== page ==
“We are always wishing for this or that, and though we have our sweet Jesus in our breasts, we are not content. Yet it is all we can desire. One thing alone is necessary, and that is, to he near Him.” Therefore, “Frequently during the day cast your heart, your mind, and your care upon God with great confidence, saying, ‘I am thine, save me.'”
“Let us humble ourselves and speak of our wounds and miseries at the door of the temple of divine piety; but remember to show them with joy, and be perfectly happy to appear in want and despoiled of all things, in order that our Lord may fill you with his grace.”
“Frequently raise your heart to God, ask his help, and let the foundation of your consolation be the happiness of belonging to Him.”
“Do not be angry, or at least troubled because you have been troubled; do not be overcome because you have allowed yourself to be overcome; do not be disquieted because you have allowed yourself to be disquieted by angry passions; but take your heart and place it gently in the hands of our Lord and ask Him to cure it; meanwhile, do all you can to renew and strengthen your good resolutions.”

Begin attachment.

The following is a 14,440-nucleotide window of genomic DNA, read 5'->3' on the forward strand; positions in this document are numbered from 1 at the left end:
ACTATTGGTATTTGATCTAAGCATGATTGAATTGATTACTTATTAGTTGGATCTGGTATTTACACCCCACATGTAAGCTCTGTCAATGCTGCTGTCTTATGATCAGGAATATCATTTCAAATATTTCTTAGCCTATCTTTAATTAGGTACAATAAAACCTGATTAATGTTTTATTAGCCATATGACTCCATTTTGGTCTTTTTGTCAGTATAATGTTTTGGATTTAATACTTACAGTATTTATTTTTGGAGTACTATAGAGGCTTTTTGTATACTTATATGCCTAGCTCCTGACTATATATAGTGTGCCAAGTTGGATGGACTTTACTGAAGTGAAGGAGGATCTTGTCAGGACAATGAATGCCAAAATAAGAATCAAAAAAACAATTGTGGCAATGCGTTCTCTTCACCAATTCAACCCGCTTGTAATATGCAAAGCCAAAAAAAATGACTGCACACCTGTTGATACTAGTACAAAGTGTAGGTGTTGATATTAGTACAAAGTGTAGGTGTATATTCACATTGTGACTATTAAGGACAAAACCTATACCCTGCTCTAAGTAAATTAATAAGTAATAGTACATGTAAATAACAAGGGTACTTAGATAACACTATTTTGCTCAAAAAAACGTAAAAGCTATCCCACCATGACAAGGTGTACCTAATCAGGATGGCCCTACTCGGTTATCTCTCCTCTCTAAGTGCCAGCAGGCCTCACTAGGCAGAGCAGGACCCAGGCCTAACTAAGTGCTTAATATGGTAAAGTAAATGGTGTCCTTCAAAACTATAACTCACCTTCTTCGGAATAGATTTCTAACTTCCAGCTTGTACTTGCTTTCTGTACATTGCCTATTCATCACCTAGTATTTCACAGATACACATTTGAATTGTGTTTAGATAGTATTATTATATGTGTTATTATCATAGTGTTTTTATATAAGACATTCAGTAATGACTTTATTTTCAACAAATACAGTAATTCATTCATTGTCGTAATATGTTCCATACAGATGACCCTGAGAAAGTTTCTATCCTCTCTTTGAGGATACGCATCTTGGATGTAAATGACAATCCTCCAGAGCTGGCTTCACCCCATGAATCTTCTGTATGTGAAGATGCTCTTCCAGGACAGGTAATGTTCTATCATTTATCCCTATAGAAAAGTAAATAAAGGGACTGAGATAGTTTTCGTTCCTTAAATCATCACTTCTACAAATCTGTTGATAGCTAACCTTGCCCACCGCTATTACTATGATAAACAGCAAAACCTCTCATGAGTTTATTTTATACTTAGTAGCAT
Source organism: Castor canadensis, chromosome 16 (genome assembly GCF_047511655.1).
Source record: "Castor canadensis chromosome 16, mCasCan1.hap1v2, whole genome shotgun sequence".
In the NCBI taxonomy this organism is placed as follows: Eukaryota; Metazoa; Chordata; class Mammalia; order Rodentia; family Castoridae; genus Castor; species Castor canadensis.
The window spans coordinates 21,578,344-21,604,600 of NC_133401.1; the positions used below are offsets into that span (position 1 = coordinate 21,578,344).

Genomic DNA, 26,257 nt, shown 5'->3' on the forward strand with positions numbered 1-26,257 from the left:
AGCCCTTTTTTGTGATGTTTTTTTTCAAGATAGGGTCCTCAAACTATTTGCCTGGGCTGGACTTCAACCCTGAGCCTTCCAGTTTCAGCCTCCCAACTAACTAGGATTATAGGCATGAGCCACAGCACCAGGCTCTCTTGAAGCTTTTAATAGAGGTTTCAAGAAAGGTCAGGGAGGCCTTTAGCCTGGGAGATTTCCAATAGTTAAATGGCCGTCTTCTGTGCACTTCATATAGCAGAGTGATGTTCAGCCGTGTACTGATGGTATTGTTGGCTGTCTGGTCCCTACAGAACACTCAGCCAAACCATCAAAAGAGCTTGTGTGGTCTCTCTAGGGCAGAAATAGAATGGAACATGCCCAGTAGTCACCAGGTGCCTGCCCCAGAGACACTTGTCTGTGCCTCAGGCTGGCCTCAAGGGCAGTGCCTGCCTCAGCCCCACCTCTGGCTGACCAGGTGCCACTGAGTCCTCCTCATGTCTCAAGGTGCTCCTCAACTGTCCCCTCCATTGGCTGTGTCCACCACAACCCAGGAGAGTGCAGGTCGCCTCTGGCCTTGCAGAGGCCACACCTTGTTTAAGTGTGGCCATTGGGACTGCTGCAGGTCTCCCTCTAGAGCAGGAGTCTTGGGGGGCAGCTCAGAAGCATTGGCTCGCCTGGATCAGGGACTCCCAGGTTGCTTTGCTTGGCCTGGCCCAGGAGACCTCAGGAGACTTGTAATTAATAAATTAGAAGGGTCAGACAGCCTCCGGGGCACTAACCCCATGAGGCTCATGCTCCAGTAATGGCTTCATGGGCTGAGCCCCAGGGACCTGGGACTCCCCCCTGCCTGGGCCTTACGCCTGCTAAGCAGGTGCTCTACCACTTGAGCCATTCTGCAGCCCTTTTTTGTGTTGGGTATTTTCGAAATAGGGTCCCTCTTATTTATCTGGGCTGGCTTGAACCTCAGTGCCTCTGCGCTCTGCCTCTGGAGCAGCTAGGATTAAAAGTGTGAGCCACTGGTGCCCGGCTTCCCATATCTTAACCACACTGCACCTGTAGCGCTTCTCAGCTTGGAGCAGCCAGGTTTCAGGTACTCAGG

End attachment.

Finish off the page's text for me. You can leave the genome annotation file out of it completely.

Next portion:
And what if certain prayers of petition seem to go unanswered? “When you have meditated upon the grievous anguish which our Master endured in the Garden, and in union with Him prayed to the Father for consolation, if it does not please Him to send it, think no more of it, but brace your courage to work out your salvation.”
And again, “Think of that great dereliction which our Master endured, and see how this dear Son, having asked consolation of his good Father, and seeing that He willed not to grant it, thought of it no more, ceased to seek it, but, as if He had never desired it, valiantly and courageously set about the work of our redemption. After you shall have prayed to your Heavenly Father for consolation, if it does not please Him to give it you, cease to think of it, but renew your courage to work out your salvation.”
Quotations from Maxims and Counsels of St. Francis de Sales, translated by Ella McMahon (Dublin: M. H. Gill & Son, 1884).